As in many other African countries, master plans have been used as an ideal planning approach in shaping and managing the growth of cities in Tanzania since early colonial times. But even after the end of colonialism in 1961, a master plan approach to city planning remained dominant in Tanzania, strongly shaped by foreign firms. Expensive Canadian firms were hired for the preparation of the master plans for the capital city of Dar es Salaam in 1968 and 1979 respectively, ironically in spite of the socialist orientation and spirit of self-reliance of the Tanzanian government of the time.
In line with the transition to a market-led economy and multi-party democracy, in the early 1990s the country shifted from a master planning approach to a ‘sustainable development approach’ in cooperation with the World Bank and UN Habitat assistance. This led to the adoption of Strategic Urban Development Plans (SUDPs) for Dar es Salaam, as well as a number of secondary cities. However, in practice master planning approaches to urban planning persisted and the SUDPs were only partially implemented. The mid-2000s therefore saw a return to interest in master plans, leading to the development of a new master plan for Dar es Salaam. This plan was designed to guide the city’s rapid growth, and included a plan for the construction of a New City of Kigamboni.
Our emerging analysis of the ‘return’ to master planning Dar es Salaam, as part of the Making Africa Urban research project, shows that this has not been a straightforward process. Different and continually changing actors and stakeholders continue to push for different plans and approaches. This includes the role of external development actors and agencies such as the World Bank and the UK Department for International Development, which have continued to fund different kinds of planning interventions. These changing plans have also been influenced by important internal factors such as the frequent changes in leadership of the Tanzanian Department of Rural and Town Planning.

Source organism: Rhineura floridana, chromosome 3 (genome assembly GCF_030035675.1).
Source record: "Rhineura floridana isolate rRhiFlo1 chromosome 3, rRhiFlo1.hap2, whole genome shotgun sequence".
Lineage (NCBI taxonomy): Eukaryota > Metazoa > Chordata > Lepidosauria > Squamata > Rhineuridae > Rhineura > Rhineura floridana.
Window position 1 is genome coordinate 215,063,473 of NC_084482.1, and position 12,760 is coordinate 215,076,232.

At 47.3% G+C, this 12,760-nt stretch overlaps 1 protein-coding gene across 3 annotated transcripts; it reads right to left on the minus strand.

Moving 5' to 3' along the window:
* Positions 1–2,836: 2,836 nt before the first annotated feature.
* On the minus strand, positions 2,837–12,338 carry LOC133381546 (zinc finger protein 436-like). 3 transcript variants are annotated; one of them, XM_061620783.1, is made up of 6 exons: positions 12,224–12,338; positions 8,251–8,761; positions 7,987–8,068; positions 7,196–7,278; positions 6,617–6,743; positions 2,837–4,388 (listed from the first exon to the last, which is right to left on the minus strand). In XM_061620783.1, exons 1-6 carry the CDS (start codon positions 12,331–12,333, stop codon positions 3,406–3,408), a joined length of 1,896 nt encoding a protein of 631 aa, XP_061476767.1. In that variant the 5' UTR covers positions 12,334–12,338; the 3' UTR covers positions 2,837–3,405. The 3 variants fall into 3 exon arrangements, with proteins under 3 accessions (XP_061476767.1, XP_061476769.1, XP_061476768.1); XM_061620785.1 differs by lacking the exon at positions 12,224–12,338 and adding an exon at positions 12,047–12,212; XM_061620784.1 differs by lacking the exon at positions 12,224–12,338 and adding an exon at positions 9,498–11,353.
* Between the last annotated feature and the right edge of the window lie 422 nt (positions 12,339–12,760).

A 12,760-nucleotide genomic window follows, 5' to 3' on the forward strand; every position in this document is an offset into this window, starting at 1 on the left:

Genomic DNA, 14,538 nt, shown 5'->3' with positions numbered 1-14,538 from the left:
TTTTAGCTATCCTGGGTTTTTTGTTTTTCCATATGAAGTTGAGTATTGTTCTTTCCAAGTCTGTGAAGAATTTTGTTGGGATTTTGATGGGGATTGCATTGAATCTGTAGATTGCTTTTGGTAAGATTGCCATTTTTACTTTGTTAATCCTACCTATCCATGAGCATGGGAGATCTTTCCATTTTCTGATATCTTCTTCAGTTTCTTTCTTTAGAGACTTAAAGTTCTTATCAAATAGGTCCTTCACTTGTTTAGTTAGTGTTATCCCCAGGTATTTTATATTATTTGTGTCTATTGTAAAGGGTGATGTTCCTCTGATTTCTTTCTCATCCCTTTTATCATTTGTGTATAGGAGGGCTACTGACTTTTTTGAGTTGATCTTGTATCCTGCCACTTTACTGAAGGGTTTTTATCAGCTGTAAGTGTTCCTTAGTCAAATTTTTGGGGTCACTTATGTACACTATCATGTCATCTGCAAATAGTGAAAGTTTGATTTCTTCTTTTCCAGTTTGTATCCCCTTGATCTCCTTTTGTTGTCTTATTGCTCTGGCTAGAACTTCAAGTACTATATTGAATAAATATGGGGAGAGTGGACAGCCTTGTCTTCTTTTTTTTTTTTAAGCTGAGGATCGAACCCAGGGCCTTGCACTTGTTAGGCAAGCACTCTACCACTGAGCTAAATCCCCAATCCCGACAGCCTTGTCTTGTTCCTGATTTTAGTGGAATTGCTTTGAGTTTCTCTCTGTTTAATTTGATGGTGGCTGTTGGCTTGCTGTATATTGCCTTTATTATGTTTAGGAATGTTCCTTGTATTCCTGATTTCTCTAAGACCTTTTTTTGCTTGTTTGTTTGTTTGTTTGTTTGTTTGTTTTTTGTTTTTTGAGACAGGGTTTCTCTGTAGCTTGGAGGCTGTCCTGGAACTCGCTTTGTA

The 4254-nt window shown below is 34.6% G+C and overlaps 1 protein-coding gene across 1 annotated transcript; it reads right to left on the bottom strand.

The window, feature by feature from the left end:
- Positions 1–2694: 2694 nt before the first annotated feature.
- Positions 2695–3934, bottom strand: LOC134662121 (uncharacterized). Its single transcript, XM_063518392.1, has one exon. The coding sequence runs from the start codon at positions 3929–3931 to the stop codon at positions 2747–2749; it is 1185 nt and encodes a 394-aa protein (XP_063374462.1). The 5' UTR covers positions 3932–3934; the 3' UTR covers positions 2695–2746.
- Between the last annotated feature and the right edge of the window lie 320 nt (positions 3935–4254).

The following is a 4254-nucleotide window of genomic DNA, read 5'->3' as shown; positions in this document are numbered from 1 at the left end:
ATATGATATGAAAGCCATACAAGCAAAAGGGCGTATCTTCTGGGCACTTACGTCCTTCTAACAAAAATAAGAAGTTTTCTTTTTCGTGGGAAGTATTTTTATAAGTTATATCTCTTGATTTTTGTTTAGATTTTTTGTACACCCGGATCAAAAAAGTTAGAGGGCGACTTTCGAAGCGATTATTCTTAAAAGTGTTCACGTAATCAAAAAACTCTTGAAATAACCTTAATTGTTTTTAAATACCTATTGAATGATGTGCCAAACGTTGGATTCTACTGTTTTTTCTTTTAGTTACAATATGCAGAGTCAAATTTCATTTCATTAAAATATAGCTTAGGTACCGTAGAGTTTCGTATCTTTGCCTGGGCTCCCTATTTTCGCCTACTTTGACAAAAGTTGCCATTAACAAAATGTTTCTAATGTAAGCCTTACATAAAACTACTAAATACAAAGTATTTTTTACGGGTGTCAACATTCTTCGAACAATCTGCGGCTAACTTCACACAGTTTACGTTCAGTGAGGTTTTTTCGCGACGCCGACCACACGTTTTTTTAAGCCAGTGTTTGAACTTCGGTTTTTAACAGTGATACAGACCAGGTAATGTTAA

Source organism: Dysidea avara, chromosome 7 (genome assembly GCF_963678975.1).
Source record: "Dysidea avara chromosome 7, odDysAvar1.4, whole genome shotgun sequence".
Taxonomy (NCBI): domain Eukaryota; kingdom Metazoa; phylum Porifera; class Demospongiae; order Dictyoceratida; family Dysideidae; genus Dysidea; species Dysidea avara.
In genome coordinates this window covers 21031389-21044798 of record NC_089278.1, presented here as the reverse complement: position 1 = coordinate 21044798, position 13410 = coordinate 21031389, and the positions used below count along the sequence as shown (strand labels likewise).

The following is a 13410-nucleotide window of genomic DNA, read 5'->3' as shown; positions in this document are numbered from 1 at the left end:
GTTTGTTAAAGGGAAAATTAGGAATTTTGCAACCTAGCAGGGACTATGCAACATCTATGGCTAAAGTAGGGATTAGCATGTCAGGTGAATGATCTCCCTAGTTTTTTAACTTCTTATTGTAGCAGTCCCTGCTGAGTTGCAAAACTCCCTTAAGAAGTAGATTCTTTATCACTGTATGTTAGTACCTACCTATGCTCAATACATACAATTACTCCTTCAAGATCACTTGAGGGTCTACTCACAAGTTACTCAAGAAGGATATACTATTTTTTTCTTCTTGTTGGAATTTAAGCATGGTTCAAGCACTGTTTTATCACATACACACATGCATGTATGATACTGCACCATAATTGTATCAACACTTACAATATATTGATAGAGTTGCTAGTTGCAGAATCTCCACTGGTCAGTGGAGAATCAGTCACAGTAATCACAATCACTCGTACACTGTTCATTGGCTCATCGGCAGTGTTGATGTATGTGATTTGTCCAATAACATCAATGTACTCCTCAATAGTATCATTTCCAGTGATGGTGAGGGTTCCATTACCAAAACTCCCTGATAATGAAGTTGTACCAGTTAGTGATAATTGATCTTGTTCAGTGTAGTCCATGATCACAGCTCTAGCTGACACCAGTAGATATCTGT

These resulted in delays in the master planning preparation process, which saw the initial timeline of 2012 to 2032 for the master plan of Dar es Salaam extended to the period of 2016 to 2036. The same period also coincided with the rise of parallel plans and planning efforts, such as the adoption of a World Bank funded Metropolitan Development Plan (2015-2020/2022), as well as a JICA funded urban transport master plan for the period 2018 to 2040. Moreover, a number of national planning documents, such as Tanzania’s 2010 Integrated Industrial Development Strategy for 2025 (IIDS) and the current Five Year Plan for the period 2016/17 to 2020/21 (FYDP II), outline key or ‘flagship’ urban development projects and investments that have implications for wider city planning.
What does this crowded space mean for the prospects of implementation? Historically, most of the master plans prepared for Tanzanian cities have not been accompanied by funding support, technical plans and strategies, to guide their implementation. And while master plan development is now supported by various actors, it also faces resistance. Mostly, support comes from the government, as well as private developers who act as third parties with the aim of attracting finance for the implementation of master plans and respective infrastructure and development projects. Resistance to master plans on the other hand comes from local planning firms and officials who often feel that their expertise is not utilized by the government and that they are bypassed in the preparation of the master plans because of the continuous reliance on foreign planning firms and agencies. Local residents also resist master plans, due to the potential impact of their implementation on their land and livelihoods, in the context of limited government capacity to compensate affected residents.
Going forward, it will be just as important to study the emerging multiplicity of urban plans emerging in African cities such as Dar es Salaam, as it will be to study the external and domestic actors that are involved in the development, funding and implementation of as well as resistance against these different plans in order to gain more insight into the politics of contemporary master planning in Africa.